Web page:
Protecting Whiteness: White Phenotypic Racial Stereotypicality Reduces Police Use of Force

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Social Psychological and Personality Science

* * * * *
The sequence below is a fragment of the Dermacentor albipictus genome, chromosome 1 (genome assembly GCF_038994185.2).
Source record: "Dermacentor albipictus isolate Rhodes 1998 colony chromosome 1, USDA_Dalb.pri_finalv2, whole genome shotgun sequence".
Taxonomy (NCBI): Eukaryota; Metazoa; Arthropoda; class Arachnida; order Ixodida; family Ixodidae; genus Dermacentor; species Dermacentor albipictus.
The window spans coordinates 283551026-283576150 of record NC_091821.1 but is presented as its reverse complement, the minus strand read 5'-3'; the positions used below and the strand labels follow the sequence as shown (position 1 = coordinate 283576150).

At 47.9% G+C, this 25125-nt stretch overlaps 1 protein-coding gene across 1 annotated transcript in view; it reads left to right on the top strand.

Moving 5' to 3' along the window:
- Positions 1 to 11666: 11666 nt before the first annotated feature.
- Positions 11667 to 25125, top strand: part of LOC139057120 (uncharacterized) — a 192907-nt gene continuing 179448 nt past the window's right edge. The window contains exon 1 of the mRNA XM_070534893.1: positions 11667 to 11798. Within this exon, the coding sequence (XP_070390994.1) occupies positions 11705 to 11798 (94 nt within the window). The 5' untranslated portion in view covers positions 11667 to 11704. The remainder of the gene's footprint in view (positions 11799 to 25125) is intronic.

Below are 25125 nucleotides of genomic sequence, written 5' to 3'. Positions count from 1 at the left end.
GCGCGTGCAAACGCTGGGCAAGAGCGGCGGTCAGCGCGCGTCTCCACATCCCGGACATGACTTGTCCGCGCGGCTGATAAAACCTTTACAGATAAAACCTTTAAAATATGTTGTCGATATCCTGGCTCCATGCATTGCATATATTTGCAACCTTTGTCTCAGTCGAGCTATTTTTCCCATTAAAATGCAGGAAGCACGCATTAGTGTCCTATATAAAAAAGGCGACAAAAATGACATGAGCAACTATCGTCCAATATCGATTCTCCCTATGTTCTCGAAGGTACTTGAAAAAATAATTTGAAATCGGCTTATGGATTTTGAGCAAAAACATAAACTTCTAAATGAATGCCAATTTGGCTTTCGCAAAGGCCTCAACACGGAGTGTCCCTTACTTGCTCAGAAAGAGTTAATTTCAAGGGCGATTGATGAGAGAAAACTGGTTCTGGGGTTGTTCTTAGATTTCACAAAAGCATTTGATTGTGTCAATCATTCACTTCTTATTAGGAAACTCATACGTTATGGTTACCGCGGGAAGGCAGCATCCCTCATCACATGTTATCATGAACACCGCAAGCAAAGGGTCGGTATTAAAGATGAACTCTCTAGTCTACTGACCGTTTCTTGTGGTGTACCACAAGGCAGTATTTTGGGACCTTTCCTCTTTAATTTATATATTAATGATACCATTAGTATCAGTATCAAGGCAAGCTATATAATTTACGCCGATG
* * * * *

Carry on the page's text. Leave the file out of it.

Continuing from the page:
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Focusing on intergroup anti-non-White bias in the criminal justice system, little attention is given to how Whites may additionally be protected from negative police treatment. This study examines intragroup bias via perceived suspect phenotypic racial stereotypicality (e.g., how strongly members possess physical features typical of their racial group) on severity of police use of force. It is hypothesized that the Whiter one appears, the more the suspect will be protected from police force. Internal use of force case files from a large police department were coded for severity of police force, and suspects’ booking photographs were scored for phenotypic racial stereotypicality. Regression analyses confirmed that police used less force with highly stereotypical Whites, and this protective effect was stronger than the effect for non-Whites. Results suggest that intragroup bias is a protective factor for Whites, but not for non-Whites, providing an additional route through which racial disparities in policing operate.



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